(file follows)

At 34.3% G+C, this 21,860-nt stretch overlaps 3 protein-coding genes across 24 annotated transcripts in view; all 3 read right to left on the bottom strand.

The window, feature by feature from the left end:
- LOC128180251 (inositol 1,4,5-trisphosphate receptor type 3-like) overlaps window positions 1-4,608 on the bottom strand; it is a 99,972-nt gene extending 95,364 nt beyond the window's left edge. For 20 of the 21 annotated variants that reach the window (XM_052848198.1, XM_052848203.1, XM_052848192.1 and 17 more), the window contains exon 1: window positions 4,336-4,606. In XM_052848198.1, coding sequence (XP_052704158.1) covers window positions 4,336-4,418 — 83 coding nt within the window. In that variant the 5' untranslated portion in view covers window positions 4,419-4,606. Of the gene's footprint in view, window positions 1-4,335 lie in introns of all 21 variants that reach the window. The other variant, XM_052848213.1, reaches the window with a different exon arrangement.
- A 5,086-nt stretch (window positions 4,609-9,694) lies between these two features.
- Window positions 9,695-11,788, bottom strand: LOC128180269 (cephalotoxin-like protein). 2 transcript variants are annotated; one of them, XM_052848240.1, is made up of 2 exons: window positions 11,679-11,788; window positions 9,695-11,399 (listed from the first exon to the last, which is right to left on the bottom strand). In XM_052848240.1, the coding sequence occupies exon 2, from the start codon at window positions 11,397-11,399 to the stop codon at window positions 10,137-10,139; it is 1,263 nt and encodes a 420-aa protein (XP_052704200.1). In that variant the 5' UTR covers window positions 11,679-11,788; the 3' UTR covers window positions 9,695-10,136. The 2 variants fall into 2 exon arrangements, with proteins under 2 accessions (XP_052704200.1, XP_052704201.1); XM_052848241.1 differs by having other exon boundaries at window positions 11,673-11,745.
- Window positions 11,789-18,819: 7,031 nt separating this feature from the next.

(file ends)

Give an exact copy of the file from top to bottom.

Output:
At 34.3% G+C, this 21,860-nt stretch overlaps 3 protein-coding genes across 24 annotated transcripts in view; all 3 read right to left on the bottom strand.

The window, feature by feature from the left end:
- LOC128180251 (inositol 1,4,5-trisphosphate receptor type 3-like) overlaps window positions 1-4,608 on the bottom strand; it is a 99,972-nt gene extending 95,364 nt beyond the window's left edge. For 20 of the 21 annotated variants that reach the window (XM_052848198.1, XM_052848203.1, XM_052848192.1 and 17 more), the window contains exon 1: window positions 4,336-4,606. In XM_052848198.1, coding sequence (XP_052704158.1) covers window positions 4,336-4,418 — 83 coding nt within the window. In that variant the 5' untranslated portion in view covers window positions 4,419-4,606. Of the gene's footprint in view, window positions 1-4,335 lie in introns of all 21 variants that reach the window. The other variant, XM_052848213.1, reaches the window with a different exon arrangement.
- A 5,086-nt stretch (window positions 4,609-9,694) lies between these two features.
- Window positions 9,695-11,788, bottom strand: LOC128180269 (cephalotoxin-like protein). 2 transcript variants are annotated; one of them, XM_052848240.1, is made up of 2 exons: window positions 11,679-11,788; window positions 9,695-11,399 (listed from the first exon to the last, which is right to left on the bottom strand). In XM_052848240.1, the coding sequence occupies exon 2, from the start codon at window positions 11,397-11,399 to the stop codon at window positions 10,137-10,139; it is 1,263 nt and encodes a 420-aa protein (XP_052704200.1). In that variant the 5' UTR covers window positions 11,679-11,788; the 3' UTR covers window positions 9,695-10,136. The 2 variants fall into 2 exon arrangements, with proteins under 2 accessions (XP_052704200.1, XP_052704201.1); XM_052848241.1 differs by having other exon boundaries at window positions 11,673-11,745.
- Window positions 11,789-18,819: 7,031 nt separating this feature from the next.